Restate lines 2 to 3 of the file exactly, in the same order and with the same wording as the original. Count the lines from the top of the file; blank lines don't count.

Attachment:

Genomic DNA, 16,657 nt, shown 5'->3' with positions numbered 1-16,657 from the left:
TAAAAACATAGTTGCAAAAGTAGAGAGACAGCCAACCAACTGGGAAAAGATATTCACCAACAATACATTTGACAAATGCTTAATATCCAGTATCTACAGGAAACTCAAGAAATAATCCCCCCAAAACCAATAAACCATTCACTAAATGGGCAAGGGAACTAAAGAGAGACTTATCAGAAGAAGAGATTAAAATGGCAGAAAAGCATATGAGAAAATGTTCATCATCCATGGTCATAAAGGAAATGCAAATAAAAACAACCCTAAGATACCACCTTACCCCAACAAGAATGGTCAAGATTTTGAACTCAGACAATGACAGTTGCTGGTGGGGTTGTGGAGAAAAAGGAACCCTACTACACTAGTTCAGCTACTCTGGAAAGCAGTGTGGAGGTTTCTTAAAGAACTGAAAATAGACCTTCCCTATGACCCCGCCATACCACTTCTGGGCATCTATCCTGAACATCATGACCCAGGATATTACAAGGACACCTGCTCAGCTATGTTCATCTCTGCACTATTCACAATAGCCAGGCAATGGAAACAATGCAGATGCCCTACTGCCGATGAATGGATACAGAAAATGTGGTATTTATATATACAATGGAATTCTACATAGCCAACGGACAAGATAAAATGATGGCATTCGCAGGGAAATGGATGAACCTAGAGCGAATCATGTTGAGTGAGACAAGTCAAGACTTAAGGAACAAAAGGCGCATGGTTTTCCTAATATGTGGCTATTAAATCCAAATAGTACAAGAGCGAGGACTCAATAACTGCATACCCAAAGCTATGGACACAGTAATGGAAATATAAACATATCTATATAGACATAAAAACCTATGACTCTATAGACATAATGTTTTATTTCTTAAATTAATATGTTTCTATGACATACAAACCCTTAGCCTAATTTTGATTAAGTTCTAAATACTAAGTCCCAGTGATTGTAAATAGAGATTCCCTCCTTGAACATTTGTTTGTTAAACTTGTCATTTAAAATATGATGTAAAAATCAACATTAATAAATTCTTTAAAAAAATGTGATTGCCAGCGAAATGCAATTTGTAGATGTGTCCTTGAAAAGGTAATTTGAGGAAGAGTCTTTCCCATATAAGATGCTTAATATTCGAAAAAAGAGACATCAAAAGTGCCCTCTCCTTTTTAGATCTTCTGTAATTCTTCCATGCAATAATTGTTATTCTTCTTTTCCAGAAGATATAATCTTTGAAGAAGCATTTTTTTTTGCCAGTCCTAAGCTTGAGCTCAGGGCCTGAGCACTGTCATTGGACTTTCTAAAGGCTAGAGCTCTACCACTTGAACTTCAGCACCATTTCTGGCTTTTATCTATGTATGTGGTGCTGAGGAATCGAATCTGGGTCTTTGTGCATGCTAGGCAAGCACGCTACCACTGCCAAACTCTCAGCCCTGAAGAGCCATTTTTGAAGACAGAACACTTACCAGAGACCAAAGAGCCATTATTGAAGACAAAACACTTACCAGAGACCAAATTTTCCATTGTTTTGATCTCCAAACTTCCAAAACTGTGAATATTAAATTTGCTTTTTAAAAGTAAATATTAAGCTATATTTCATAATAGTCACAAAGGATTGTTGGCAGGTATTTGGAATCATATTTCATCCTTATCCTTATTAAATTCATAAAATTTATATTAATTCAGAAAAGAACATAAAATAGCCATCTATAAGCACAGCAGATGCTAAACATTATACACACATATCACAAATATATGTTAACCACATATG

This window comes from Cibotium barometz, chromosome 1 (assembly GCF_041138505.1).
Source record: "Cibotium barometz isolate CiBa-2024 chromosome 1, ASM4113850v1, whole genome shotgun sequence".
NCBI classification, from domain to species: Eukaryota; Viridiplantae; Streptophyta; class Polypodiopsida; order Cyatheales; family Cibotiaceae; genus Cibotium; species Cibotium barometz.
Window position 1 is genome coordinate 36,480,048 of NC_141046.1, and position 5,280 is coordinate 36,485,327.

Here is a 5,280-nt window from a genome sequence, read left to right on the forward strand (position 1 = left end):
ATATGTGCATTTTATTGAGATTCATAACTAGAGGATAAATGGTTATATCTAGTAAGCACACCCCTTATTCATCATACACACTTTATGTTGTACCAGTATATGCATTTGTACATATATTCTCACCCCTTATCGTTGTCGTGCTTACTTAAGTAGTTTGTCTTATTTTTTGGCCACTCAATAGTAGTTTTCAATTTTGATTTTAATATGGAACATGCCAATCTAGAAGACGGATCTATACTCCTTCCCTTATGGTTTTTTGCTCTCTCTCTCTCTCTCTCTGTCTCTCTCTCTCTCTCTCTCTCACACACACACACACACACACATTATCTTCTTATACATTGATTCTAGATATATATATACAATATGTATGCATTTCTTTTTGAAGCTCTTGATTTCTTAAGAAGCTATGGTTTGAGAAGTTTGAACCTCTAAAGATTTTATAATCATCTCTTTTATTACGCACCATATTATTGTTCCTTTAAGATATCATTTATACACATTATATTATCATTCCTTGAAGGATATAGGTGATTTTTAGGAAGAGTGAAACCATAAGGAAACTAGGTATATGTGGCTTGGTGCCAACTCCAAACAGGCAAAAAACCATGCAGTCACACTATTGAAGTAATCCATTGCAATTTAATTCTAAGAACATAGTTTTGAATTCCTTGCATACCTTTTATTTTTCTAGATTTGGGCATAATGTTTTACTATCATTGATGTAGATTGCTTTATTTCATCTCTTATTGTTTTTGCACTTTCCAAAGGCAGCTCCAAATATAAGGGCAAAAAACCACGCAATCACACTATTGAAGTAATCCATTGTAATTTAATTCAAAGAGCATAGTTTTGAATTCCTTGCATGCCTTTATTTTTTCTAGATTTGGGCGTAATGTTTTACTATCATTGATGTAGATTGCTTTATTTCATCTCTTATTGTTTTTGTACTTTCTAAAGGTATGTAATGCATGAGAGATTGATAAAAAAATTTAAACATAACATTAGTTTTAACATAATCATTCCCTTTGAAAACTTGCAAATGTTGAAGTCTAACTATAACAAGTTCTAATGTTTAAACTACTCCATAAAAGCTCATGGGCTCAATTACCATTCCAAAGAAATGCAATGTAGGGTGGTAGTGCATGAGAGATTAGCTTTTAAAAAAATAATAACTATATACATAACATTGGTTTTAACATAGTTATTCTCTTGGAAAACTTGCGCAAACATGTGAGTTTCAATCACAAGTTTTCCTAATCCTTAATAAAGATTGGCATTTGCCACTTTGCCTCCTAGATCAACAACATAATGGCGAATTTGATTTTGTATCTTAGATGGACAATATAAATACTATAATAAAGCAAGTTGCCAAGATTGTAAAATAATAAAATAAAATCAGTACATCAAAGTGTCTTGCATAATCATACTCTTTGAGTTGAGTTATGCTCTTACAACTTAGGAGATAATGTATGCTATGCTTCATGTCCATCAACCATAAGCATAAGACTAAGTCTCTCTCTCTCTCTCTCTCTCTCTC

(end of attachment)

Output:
TAAAAACATAGTTGCAAAAGTAGAGAGACAGCCAACCAACTGGGAAAAGATATTCACCAACAATACATTTGACAAATGCTTAATATCCAGTATCTACAGGAAACTCAAGAAATAATCCCCCCAAAACCAATAAACCATTCACTAAATGGGCAAGGGAACTAAAGAGAGACTTATCAGAAGAAGAGATTAAAATGGCAGAAAAGCATATGAGAAAATGTTCATCATCCATGGTCATAAAGGAAATGCAAATAAAAACAACCCTAAGATACCACCTTACCCCAACAAGAATGGTCAAGATTTTGAACTCAGACAATGACAGTTGCTGGTGGGGTTGTGGAGAAAAAGGAACCCTACTACACTAGTTCAGCTACTCTGGAAAGCAGTGTGGAGGTTTCTTAAAGAACTGAAAATAGACCTTCCCTATGACCCCGCCATACCACTTCTGGGCATCTATCCTGAACATCATGACCCAGGATATTACAAGGACACCTGCTCAGCTATGTTCATCTCTGCACTATTCACAATAGCCAGGCAATGGAAACAATGCAGATGCCCTACTGCCGATGAATGGATACAGAAAATGTGGTATTTATATATACAATGGAATTCTACATAGCCAACGGACAAGATAAAATGATGGCATTCGCAGGGAAATGGATGAACCTAGAGCGAATCATGTTGAGTGAGACAAGTCAAGACTTAAGGAACAAAAGGCGCATGGTTTTCCTAATATGTGGCTATTAAATCCAAATAGTACAAGAGCGAGGACTCAATAACTGCATACCCAAAGCTATGGACACAGTAATGGAAATATAAACATATCTATATAGACATAAAAACCTATGACTCTATAGACATAATGTTTTATTTCTTAAATTAATATGTTTCTATGACATACAAACCCTTAGCCTAATTTTGATTAAGTTCTAAATACTAAGTCCCAGTGATTGTAAATAGAGATTCCCTCCTTGAACATTTGTTTGTTAAACTTGTCATTTAAAATATGATGTAAAAATCAACATTAATAAATTCTTTAAAAAAATGTGATTGCCAGCGAAATGCAATTTGTAGATGTGTCCTTGAAAAGGTAATTTGAGGAAGAGTCTTTCCCATATAAGATGCTTAATATTCGAAAAAAGAGACATCAAAAGTGCCCTCTCCTTTTTAGATCTTCTGTAATTCTTCCATGCAATAATTGTTATTCTTCTTTTCCAGAAGATATAATCTTTGAAGAAGCATTTTTTTTTGCCAGTCCTAAGCTTGAGCTCAGGGCCTGAGCACTGTCATTGGACTTTCTAAAGGCTAGAGCTCTACCACTTGAACTTCAGCACCATTTCTGGCTTTTATCTATGTATGTGGTGCTGAGGAATCGAATCTGGGTCTTTGTGCATGCTAGGCAAGCACGCTACCACTGCCAAACTCTCAGCCCTGAAGAGCCATTTTTGAAGACAGAACACTTACCAGAGACCAAAGAGCCATTATTGAAGACAAAACACTTACCAGAGACCAAATTTTCCATTGTTTTGATCTCCAAACTTCCAAAACTGTGAATATTAAATTTGCTTTTTAAAAGTAAATATTAAGCTATATTTCATAATAGTCACAAAGGATTGTTGGCAGGTATTTGGAATCATATTTCATCCTTATCCTTATTAAATTCATAAAATTTATATTAATTCAGAAAAGAACATAAAATAGCCATCTATAAGCACAGCAGATGCTAAACATTATACACACATATCACAAATATATGTTAACCACATATG

This window comes from Cibotium barometz, chromosome 1 (assembly GCF_041138505.1).